Oliver’s Ancho

Happy tuesday again, everyone! It’s been a few weeks now since my birthday, so it’s about time we tried one of my more chilli-themed presents. Something that’s maybe a tad more mass market than I’m used to but still sounds rather exciting:

This is Jamie Oliver’s Ancho & Cumin Chilli Sauce and, while its celebrity nametag doesn’t exactly fill me with confidence, putting the pepper front and centre definitely does. Especially when it’s such a mild and flavourful variety as the mexican ancho.

Anchos aren’t nearly as well known as jalapeños, habaneros or chipotle, either. So this doesn’t just imply a specific heat but also some real knowledge of mexico’s chilli-based cuisine. Some genuine appreciation for what the region’s peppers can bring to a product, beyond their fire.

I’m genuinely excited for this sauce, despite its more mundane origins.

What I will say, though, is that I hate its packaging.

Bold single shades of dark blue and a vibrant, contrasting colour on white do not speak of quality condiments. They highlight cheaply produced, supermarket own brand items, made to undercut the costs of more reputable names.

The main font is scratchy, as though scrawled on by a child, but the front of the bottle alone holds at least three others. Jamie’s standing out as oddly sleek and correctly capitalised , in contrast to the otherwise almost (yet not quite) all upper case throughout the rest.

It’s a visual mess but even that could be forgiven if it said anything about the sauce inside. Rather than simply cluttering the label further with a fire breathing T-rex silhouette and multiple appalling dinosaur puns.

I’m used to dealing with small companies who don’t always know how best to present themselves but this? This is next level awful!

This is the first label that I’ve seen which would actively turn me away from a purchase and you would not be seeing today’s sauce, at all, if it hadn’t been given to me as a gift.

Yet it very much was and I’m going to try to look past its appearance as I go in for my tasting. Or, at least, past its external appearance. Because how it looks served up on my spoon is so much more appealling:

A vibrant, creamy orange, thick and filled with shreds of red pepper and onion. Its delicate aroma providing subtle hints of richness and maybe even something fruity. Though it’s hard to tell exactly what from just a sniff and all trace of it disappears completely when it comes to tasting.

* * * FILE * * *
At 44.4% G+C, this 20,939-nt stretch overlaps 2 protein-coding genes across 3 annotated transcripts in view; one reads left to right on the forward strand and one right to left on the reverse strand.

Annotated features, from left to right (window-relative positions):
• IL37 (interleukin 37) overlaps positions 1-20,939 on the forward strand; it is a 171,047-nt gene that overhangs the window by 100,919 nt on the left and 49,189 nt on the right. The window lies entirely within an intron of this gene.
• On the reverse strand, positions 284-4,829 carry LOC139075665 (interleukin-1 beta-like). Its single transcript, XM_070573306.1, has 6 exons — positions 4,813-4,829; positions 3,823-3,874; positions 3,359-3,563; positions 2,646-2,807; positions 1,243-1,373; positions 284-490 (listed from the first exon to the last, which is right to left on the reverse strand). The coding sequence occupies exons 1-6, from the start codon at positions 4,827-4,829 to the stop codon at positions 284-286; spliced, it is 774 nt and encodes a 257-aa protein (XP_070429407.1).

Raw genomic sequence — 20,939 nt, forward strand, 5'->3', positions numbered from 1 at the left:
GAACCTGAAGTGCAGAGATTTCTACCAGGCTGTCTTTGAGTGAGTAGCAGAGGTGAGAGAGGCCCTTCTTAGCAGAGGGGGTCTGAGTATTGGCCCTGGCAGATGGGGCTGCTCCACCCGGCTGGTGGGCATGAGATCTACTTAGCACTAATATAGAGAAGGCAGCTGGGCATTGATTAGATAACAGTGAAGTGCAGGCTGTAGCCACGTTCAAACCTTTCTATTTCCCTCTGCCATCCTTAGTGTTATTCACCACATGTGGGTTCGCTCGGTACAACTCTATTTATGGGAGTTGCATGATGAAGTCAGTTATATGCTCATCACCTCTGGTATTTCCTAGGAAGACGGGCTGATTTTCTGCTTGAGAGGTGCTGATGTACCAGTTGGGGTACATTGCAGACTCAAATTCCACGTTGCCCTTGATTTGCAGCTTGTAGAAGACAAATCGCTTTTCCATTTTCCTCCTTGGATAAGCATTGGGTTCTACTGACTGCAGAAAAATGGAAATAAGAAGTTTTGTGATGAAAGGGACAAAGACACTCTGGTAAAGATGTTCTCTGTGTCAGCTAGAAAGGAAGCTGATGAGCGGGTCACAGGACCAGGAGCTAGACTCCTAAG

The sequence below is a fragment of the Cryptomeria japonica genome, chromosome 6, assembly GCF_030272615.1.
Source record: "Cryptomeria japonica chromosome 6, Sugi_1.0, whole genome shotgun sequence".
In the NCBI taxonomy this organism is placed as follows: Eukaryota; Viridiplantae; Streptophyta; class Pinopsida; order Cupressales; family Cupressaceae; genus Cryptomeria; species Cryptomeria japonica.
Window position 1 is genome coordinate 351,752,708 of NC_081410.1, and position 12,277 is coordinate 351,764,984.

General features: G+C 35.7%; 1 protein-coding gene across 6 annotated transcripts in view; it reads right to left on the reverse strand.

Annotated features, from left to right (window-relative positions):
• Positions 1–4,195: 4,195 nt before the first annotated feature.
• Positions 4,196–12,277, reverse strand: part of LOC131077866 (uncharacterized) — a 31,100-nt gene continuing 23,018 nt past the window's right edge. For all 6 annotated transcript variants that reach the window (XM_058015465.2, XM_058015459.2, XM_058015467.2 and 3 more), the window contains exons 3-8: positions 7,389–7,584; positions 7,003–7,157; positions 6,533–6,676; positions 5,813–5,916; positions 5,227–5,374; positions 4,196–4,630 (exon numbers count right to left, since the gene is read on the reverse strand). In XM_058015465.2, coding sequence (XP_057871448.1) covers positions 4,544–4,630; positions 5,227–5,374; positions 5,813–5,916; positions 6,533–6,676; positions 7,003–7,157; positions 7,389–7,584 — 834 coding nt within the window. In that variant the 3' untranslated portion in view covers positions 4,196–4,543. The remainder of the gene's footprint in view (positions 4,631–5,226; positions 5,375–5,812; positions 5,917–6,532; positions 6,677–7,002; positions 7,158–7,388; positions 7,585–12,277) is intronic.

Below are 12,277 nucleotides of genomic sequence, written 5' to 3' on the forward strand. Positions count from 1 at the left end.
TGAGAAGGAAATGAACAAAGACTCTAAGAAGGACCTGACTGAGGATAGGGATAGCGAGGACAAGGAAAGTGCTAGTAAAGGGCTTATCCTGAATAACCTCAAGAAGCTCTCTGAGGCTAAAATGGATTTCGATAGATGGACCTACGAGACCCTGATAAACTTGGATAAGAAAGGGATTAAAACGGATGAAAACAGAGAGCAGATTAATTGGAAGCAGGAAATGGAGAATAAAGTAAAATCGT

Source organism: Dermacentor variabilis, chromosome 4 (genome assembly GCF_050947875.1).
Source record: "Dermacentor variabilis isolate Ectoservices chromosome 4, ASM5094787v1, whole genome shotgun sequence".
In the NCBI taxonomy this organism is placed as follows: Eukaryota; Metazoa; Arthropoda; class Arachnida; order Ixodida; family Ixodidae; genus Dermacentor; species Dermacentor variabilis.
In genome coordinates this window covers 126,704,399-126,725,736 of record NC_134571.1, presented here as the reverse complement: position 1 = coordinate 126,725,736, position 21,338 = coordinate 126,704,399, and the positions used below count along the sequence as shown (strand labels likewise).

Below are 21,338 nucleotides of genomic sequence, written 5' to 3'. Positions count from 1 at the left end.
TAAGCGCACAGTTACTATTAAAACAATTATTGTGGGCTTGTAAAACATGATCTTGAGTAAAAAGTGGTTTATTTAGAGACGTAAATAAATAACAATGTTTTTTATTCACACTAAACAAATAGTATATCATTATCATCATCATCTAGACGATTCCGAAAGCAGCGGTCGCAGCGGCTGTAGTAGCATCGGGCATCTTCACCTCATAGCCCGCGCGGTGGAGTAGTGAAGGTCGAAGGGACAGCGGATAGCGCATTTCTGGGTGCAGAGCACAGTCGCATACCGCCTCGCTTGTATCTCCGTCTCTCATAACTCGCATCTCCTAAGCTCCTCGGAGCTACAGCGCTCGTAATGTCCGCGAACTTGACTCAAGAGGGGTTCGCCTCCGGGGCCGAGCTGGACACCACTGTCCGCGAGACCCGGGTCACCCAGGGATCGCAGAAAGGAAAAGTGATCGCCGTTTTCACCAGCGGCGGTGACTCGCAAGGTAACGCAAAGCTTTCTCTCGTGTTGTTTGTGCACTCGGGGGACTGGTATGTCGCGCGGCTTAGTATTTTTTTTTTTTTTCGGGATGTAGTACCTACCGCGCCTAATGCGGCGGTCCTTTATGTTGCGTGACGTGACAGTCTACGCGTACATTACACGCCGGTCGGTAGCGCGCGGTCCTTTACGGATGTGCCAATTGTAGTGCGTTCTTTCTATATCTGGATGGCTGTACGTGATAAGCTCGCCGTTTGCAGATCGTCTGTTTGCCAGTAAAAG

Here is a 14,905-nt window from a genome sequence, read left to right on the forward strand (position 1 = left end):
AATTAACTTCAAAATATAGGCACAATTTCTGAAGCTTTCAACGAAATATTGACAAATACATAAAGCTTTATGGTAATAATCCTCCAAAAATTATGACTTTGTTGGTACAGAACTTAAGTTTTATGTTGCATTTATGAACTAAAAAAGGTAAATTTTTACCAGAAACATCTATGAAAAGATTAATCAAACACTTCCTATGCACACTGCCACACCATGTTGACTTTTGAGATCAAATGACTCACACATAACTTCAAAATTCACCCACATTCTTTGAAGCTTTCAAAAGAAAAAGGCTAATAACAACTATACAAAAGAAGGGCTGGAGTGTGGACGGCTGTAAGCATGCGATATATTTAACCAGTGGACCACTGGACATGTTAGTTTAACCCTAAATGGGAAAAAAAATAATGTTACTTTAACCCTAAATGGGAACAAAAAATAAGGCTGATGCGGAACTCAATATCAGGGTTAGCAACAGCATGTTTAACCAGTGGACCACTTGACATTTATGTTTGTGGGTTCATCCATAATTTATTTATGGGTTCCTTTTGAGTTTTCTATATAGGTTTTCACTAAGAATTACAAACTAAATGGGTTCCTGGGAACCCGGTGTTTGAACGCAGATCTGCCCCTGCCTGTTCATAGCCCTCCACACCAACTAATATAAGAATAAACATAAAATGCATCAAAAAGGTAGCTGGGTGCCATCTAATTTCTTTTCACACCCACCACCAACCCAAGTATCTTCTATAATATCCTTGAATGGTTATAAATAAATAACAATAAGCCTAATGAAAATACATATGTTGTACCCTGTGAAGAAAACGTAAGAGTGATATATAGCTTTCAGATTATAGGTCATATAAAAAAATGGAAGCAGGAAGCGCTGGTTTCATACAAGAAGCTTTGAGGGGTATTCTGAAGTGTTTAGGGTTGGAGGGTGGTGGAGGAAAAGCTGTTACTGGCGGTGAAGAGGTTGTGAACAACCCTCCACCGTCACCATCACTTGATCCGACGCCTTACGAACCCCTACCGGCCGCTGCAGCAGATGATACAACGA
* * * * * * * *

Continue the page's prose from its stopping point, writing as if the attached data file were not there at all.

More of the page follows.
Instead, all I get right away is a smooth, creamy base with a subtle sweetness. Growing gently until the somewhat bitter, dried peppers hit and put an immediate end to it. All fairly typical of the african peri peri style, despite the absence of any actual peri peri peppers.

No, the chillies in this one are crushed anchos and the peppers present in its flavour are all bells. An even mixture of red and green, judging by their taste.

And yet, despite their being no detectable chilli flavour to today’s sauce, it is far, far hotter than an ancho product should be. Taking its time to hit, due to its creaminess, then going for the throat and back of the tongue with a high

that seems just a touch too uniform for nature.

I check the ingredients list and indeed, there it is, right at the bottom:

Apple Juice, Sweet Pepper Paste, Water, Olive Oil, Sunflower Oil, Apple Cider Vinegar (Preservative: Sodium Metabisulphite ), Crushed Ancho Chillies (2%), Salt, Onion Granules, Thickener: Xanthan Gum, Smoked Paprika, Capsicum Extract.

Jamie Oliver uses extract. And, while “capsicum extract” can refer to a few different things, including the red colouring used in cheese, it is clear from the unusually high strength of this so called “Ancho Chilli Sauce” and the specific feel of its heat that, in this instance, it means capsaicin extract. The mass produced spicy oil concentrate made from the seed supporting membranes of the pepper.

Thankfully, while this product is insanely hot for an ancho-based item, it’s also remarkably mild for an extract one. Meaning that the chilli concentrate is used in such small quantities as to not noticeably alter the taste in any way. Though it also fails to support any real chilli, like the extract in The Garlic Farm’s sauce did.

It’s a shame, since I was really looking forward to the deep, raisiny flavour of the ancho, but at least I’m left with a hefty hit of cumin at the end. Meaning that the product lives up to at least half of its name.

And that cumin also lends itself beautifully to use over golden, crispy cauliflower, bean burgers or a nice BLT. So it’ll be a lot more than just the “DINO-MITE WITH CHICKEN” that its label claims and that the peri peri style is most commonly used for.

Is that enough to earn it my recommendation? No. No it’s not.

I am still quite disappointed in both the flavour and the feel of Jamie Oliver’s Ancho & Cumin Chilli Sauce. But not in the least bit the person who gave it to me.

This was a thoughtful gift from somebody who probably didn’t know as much about chilli as I do but definitely knew enough to know what would excite me. And, while it hasn’t been quite what I’d hoped, there was a lot of potential for greatness here and a lot worth talking about.

So I’d like to say thank you for a fantastic birthday present. Even if the sauce, itself, is okay at best.

2 thoughts on “Oliver’s Ancho

  1. ian wright August 7, 2022 / 10:33 am

    Did you notice it is made in Turkey? Imported by Fiddes Payne LTD, Banbury.

    What if anything does Jamie Oliver have to do with it.

    I have found this on sale in Heron, two bottles for £1.00. I don’t think this stuff will be around for long!


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